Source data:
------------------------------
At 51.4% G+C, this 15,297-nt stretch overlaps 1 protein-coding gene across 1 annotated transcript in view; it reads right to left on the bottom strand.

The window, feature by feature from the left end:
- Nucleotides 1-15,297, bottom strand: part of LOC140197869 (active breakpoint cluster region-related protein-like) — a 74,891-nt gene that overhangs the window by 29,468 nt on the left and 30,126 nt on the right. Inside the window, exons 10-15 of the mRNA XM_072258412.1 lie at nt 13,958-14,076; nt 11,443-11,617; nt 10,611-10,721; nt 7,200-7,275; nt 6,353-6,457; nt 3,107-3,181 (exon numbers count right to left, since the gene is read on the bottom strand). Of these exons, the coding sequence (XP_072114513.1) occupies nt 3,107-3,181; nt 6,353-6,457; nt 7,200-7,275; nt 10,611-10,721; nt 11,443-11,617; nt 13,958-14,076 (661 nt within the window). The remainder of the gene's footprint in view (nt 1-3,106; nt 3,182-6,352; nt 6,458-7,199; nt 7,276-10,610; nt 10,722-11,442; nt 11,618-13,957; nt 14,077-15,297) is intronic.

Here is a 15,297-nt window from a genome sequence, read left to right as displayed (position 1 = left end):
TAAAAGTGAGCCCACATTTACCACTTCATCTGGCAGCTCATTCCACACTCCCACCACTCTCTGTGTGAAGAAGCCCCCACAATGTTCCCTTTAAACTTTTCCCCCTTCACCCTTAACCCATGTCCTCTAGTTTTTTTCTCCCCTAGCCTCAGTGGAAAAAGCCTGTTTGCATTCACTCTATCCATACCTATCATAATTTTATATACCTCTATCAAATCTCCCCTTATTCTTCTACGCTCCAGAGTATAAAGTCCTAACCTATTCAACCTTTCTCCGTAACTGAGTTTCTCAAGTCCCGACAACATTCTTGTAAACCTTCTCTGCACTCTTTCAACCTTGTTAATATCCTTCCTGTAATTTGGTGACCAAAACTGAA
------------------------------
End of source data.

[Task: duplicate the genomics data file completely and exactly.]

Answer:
At 51.4% G+C, this 15,297-nt stretch overlaps 1 protein-coding gene across 1 annotated transcript in view; it reads right to left on the bottom strand.

The window, feature by feature from the left end:
- Nucleotides 1-15,297, bottom strand: part of LOC140197869 (active breakpoint cluster region-related protein-like) — a 74,891-nt gene that overhangs the window by 29,468 nt on the left and 30,126 nt on the right. Inside the window, exons 10-15 of the mRNA XM_072258412.1 lie at nt 13,958-14,076; nt 11,443-11,617; nt 10,611-10,721; nt 7,200-7,275; nt 6,353-6,457; nt 3,107-3,181 (exon numbers count right to left, since the gene is read on the bottom strand). Of these exons, the coding sequence (XP_072114513.1) occupies nt 3,107-3,181; nt 6,353-6,457; nt 7,200-7,275; nt 10,611-10,721; nt 11,443-11,617; nt 13,958-14,076 (661 nt within the window). The remainder of the gene's footprint in view (nt 1-3,106; nt 3,182-6,352; nt 6,458-7,199; nt 7,276-10,610; nt 10,722-11,442; nt 11,618-13,957; nt 14,077-15,297) is intronic.

Here is a 15,297-nt window from a genome sequence, read left to right as displayed (position 1 = left end):
TAAAAGTGAGCCCACATTTACCACTTCATCTGGCAGCTCATTCCACACTCCCACCACTCTCTGTGTGAAGAAGCCCCCACAATGTTCCCTTTAAACTTTTCCCCCTTCACCCTTAACCCATGTCCTCTAGTTTTTTTCTCCCCTAGCCTCAGTGGAAAAAGCCTGTTTGCATTCACTCTATCCATACCTATCATAATTTTATATACCTCTATCAAATCTCCCCTTATTCTTCTACGCTCCAGAGTATAAAGTCCTAACCTATTCAACCTTTCTCCGTAACTGAGTTTCTCAAGTCCCGACAACATTCTTGTAAACCTTCTCTGCACTCTTTCAACCTTGTTAATATCCTTCCTGTAATTTGGTGACCAAAACTGAA